A study of prehistoric horses has found that rising temperatures tend to make mammals shrink. Does that apply to humans too?
New Line Productions
It's been long known that the Earth's rising surface temperatures portend mass extinction, prolonged droughts, extreme weather, and rising seas. Now we can add a new worry: Humanity could be transformed into a race of hobbits.
New research reveals the extent to which global temperatures can influence the evolution of the size of mammals. Hot weather tends to make them smaller, and cold weather tends to make them grow.
About 56 million years ago, our planet underwent a major temperature swing. Nobody knows what initially caused it – conjectures include volcanic activity, a comet impact, a sudden release of methane from the ocean, and natural variations in the Earth's orbit – but we know that, over a period of about 175,000 years, temperatures increased 9 to 18 degrees Fahrenheit, and then suddenly dropped.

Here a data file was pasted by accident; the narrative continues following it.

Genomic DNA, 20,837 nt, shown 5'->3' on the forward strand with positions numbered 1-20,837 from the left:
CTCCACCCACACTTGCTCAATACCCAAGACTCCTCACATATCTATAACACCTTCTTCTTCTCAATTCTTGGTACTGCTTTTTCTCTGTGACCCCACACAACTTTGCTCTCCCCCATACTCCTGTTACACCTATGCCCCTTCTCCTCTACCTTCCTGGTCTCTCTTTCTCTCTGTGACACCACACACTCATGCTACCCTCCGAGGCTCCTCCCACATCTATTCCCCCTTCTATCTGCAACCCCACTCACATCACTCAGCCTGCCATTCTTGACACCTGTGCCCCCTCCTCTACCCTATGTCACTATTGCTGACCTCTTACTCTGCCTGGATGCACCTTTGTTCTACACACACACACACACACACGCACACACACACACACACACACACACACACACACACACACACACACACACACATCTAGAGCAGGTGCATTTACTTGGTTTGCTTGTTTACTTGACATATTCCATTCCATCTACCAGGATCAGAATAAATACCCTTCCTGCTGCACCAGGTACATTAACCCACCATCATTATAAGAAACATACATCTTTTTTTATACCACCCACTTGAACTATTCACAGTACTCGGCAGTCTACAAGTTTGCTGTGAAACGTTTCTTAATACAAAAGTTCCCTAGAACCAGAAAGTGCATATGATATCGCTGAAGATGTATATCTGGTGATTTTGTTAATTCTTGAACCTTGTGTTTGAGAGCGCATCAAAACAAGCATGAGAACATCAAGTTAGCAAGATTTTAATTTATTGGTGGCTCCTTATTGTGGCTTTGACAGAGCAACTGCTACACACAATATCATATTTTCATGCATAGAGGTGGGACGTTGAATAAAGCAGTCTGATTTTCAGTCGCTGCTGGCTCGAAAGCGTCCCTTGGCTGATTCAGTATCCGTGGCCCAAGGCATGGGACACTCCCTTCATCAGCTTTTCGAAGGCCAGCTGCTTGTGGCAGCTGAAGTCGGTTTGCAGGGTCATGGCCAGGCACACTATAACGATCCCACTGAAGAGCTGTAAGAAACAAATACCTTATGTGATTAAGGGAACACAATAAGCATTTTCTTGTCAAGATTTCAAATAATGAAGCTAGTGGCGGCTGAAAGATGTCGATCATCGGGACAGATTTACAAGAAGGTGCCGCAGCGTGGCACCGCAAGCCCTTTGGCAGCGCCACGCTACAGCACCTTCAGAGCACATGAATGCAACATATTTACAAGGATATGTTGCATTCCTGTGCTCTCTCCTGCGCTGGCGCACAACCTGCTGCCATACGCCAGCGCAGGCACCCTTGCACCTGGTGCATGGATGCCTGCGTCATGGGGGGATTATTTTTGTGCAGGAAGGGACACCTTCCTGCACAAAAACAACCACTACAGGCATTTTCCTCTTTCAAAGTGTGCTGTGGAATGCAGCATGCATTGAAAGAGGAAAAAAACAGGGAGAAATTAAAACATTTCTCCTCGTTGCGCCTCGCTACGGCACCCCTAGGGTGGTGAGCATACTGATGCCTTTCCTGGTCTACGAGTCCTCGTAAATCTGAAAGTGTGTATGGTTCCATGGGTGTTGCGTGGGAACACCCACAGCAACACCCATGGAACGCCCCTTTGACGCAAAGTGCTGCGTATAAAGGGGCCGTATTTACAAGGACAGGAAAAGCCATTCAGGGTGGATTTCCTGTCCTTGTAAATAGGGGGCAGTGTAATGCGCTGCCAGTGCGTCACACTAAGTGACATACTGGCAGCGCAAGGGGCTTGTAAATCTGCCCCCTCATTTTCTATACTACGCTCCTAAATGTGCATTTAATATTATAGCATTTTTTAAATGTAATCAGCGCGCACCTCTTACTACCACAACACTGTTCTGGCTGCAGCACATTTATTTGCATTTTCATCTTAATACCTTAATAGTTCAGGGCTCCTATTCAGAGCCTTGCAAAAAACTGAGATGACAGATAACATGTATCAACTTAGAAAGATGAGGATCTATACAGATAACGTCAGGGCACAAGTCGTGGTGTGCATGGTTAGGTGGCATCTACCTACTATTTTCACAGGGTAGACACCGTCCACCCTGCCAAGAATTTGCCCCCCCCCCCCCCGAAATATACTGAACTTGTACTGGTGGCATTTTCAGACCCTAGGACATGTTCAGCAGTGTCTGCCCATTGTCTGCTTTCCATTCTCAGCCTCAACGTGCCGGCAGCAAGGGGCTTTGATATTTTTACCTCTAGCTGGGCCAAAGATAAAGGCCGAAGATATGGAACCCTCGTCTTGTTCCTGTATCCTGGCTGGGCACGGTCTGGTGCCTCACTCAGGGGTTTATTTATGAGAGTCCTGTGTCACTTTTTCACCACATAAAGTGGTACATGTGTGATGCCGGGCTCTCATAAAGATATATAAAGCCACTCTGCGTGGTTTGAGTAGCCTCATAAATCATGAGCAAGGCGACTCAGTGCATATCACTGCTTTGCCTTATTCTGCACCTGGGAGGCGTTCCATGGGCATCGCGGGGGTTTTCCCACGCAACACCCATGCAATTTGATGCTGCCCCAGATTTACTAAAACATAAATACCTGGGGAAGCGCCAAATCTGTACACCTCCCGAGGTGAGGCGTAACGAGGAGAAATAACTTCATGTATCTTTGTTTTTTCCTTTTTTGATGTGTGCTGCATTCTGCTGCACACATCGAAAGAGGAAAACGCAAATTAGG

During this time, an equine creature roamed the forests in what is now Wyoming's Bighorn Basin. Sifrhippus sandrae, the earliest known horse, doesn't look much like today's horses. For one thing, it weighed only 12 pounds or so and was roughly the size of a small dog.
And it was destined to get even smaller. A study of Sifrhippus molars unearthed in Wyoming and kept at the Florida Museum of Natural History at the University of Florida in Gainesville found that the animals shrunk to about eight pounds over the first 130,000 years of warming, and then shot back up to 15 pounds during the next 45,000 years as the planet cooled again.